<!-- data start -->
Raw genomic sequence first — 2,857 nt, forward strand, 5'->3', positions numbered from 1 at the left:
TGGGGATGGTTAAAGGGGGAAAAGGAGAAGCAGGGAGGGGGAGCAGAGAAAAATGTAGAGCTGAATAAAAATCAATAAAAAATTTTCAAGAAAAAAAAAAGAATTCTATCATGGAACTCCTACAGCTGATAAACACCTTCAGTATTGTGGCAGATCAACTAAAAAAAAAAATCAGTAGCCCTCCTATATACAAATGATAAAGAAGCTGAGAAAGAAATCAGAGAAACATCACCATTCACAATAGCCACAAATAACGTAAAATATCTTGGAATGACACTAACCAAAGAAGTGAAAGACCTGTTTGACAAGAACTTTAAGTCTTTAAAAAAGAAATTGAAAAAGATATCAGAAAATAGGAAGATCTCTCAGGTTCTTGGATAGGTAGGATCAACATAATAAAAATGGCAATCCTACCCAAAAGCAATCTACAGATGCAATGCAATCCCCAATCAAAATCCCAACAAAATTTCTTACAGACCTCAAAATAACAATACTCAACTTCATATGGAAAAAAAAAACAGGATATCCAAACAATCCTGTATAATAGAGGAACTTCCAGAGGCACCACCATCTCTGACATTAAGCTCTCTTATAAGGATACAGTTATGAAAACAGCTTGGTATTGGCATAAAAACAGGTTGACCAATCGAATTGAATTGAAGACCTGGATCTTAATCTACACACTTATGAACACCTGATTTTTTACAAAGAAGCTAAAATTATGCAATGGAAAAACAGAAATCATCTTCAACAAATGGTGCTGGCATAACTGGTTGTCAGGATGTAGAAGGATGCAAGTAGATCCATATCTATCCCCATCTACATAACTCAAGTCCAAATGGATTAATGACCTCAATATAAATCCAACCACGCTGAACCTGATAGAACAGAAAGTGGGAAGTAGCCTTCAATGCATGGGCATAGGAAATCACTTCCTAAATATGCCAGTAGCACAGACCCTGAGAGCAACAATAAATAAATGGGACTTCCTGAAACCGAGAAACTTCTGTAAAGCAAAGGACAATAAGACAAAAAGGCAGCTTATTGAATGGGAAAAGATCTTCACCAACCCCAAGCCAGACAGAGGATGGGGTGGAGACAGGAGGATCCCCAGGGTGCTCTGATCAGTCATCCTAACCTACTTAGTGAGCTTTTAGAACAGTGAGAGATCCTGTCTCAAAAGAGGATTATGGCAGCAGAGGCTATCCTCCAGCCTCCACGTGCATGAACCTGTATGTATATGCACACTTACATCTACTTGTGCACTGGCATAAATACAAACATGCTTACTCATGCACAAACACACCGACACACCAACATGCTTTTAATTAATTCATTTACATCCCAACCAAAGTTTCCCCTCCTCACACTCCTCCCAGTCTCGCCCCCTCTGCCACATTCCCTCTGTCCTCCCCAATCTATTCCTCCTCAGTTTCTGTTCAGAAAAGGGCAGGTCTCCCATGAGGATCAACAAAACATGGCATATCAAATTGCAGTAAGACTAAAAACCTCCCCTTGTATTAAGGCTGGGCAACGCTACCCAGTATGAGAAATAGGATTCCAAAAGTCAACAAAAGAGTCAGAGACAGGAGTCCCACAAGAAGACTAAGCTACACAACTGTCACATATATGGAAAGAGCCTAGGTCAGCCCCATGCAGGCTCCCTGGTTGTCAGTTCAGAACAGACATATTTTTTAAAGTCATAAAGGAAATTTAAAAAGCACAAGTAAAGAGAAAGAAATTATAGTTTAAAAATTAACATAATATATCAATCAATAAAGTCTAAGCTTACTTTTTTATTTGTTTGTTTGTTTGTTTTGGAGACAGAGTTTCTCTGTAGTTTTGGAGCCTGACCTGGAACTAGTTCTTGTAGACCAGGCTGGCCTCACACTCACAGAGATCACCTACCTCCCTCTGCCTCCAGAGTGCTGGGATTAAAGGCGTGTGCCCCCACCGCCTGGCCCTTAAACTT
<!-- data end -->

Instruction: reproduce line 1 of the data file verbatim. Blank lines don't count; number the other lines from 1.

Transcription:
Raw genomic sequence first — 2,857 nt, forward strand, 5'->3', positions numbered from 1 at the left: